James' name was given to police by a mentally unstable man who wore cowboy chaps and was described by area children as "crazy."
James was young, poor, and black. Pascavis was gay, which police noted again and again in their reports.
James, 17, was taken to the police station where he was held for more than eight hours. Police said he was given his Miranda rights and that he refused the food, drink, a phone call, and a lawyer.
He confessed, police said. James, who had a borderline IQ of about 75, said he was coerced into signing the police-written statement and recanted shortly after he signed it. He denied guilt during his trial and during the 31 years he served in prison.
James was waived into adult court, tried, convicted and sentenced to life in prison. He was paroled in 2017.
Here's the thing about that confession: It doesn't match up with other evidence and testimony. But that didn't bother the police. They had their guy.
Some inconsistencies, as compiled by the Wisconsin Innocence Project:
During the trial, defense lawyer Martin Kohler asked Detective Gilbert Wank, who wrote James' "confession," about what the police did not ask James.
"You didn't ask him what the inside of the apartment looked like, isn't that correct?" Kohler said.
"That's correct," Wank said.
"Did you ask him if he had walked up and down Booth Street looking for the car or how he knew which red car to go to?"
"No, I didn't."
"Did you ask him how he knew that the car across the street was the car that fit the keys?"
"No, I didn't."
By Gretchen Schuldt
State Attorney General Josh Kaul supports the proposed Marsy's Law amendment to the State Constitution even though it clearly would violate the U.S. Constitution Kaul swore to uphold.
The attorney general has been pretty quiet about the proposed amendment. His scant comment includes this unenlightening sentence. "We must do all we can to protect victims of crime."
He's not said anything about the ballot question that tells voters virtually nothing about what they actually are approving or disapproving, nor has he spoken about the very unsavory character Henry T. Nicholas III, who is bankrolling the Marsy's Law countrywide steamroller and who used his wealth to buy his way out of some real legal trouble.
So we wrote to Kaul to get some answers to a few questions about Marsy's Law. They are not all the questions we have about the law, but they are some important ones. We will be sending questions to other supporters as well.
Marsy’s Law would grant a victim the right “to refuse an interview, deposition, or other discovery request made by the accused or any person acting on behalf of the accused.” How does this proposed right reconcile with the Sixth and Fourteenth Amendments to the U.S. Constitution? Those amendments guarantee defendants a right to exculpatory information and evidence, at a minimum. Do you support allowing victims to withhold this information from defendants?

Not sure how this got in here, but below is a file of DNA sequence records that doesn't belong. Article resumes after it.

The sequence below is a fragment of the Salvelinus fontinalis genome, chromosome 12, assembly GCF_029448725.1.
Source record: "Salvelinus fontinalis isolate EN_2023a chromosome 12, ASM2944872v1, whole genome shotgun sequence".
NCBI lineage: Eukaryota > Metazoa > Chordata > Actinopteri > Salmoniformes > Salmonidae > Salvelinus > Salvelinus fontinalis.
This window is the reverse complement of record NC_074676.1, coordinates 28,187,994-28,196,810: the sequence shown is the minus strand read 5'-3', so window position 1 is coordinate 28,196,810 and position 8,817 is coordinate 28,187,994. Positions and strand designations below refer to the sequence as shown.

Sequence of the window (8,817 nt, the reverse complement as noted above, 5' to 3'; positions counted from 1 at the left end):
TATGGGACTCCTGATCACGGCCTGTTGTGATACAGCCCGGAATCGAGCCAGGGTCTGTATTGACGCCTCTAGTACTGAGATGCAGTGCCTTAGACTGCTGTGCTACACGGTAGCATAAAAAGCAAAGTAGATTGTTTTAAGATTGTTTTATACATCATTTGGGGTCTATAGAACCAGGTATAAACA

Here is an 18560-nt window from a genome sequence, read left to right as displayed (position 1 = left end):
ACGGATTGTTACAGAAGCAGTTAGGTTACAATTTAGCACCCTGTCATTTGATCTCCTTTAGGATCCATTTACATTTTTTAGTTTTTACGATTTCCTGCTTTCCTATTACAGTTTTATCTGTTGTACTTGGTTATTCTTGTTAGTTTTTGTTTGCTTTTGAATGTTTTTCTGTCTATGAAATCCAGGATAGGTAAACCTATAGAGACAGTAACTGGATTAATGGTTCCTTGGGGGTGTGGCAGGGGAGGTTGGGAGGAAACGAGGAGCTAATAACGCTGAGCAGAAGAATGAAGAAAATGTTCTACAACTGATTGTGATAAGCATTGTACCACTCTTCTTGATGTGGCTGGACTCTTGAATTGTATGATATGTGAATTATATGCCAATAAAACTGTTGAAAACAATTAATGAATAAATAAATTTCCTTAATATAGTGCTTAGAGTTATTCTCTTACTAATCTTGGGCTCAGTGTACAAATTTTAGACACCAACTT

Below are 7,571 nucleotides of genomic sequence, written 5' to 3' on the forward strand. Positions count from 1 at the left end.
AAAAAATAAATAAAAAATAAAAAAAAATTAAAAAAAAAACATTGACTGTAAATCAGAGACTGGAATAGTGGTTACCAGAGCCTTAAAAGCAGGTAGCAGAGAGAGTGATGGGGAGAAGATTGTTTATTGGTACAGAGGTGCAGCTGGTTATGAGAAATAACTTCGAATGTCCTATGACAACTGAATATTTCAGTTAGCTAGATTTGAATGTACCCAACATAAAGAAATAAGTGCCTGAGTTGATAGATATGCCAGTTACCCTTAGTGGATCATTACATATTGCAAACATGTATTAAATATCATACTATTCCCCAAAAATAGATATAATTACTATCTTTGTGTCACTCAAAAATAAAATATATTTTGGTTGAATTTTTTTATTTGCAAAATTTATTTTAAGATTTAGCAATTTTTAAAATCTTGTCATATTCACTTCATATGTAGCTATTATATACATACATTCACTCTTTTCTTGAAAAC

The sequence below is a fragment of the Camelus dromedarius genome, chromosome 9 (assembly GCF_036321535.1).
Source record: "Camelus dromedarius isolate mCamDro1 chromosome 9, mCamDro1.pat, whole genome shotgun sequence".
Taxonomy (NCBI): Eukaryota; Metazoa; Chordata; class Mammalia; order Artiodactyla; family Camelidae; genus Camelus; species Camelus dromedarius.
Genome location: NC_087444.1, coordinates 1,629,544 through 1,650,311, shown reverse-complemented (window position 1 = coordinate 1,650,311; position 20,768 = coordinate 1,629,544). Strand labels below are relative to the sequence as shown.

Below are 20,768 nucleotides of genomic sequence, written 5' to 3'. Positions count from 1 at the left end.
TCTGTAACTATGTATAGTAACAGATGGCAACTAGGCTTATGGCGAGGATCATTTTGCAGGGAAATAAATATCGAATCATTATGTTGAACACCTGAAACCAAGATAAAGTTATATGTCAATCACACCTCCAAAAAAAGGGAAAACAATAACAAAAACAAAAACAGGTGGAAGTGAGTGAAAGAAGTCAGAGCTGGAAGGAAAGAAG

Marsy’s Law provides several new rights to victims. Among them is a right, “upon request, to attend all proceedings involving the case.”
Some crimes have multiple victims. Let’s say a crime involves 10 victims. What happens if just a few of those people ask to attend all the proceedings? What happens if they have different work or school or child-care schedules and they can’t all make proceedings at the same time?
Another proposed right is to be provided “with timely notice about all rights under this section and all other rights, privileges, or protections of the victim provided by law, including how such rights, privileges, or protections are enforced.” Who makes sure that victims get this notice? The police? The district attorney? When would it happen? Again, many crimes have multiple victims. In addition, the crime may be relatively minor and the scene chaotic (an example may be indecent exposure on a crowded city bus). How could anyone ensure that all victims are provided notice? What would happen if all victims are NOT notified?
Stay tuned. When we get Kaul's answers, so will you.
By Gretchen Schuldt
A Milwaukee police officer testified he would invite traffic stop subjects into his squad car if the stop was in the Downtown police district, but not if it was in a central city or North Side district.
Officer Froilan Santiago made the statements during a 2017 deposition taken during a Federal Court lawsuit alleging that Santiago used excessive force during a traffic stop. The suit is pending.
"So then getting back to my question," attorney Nathaniel Cade, Jr. asked Santiago, "how many times since 2006 have you initiated a stop of someone and suggested that they get out of the vehicle and get into the front seat and look at the computer?"
"Now, like I said, District 7, I wouldn't do," Santiago said. District 7 headquarters is at 3626 W. Fond du Lac Ave. on the city's North Side.
"Depends on the situation and environment," he continued. "District 1 is a different type of environment where it's more of people as far as the -- more able to communicate and more different lifestyle of the individual based on our training in District 1 -- or based on what -- my experience at District 1, it's a lot more common than if I was at District 7. "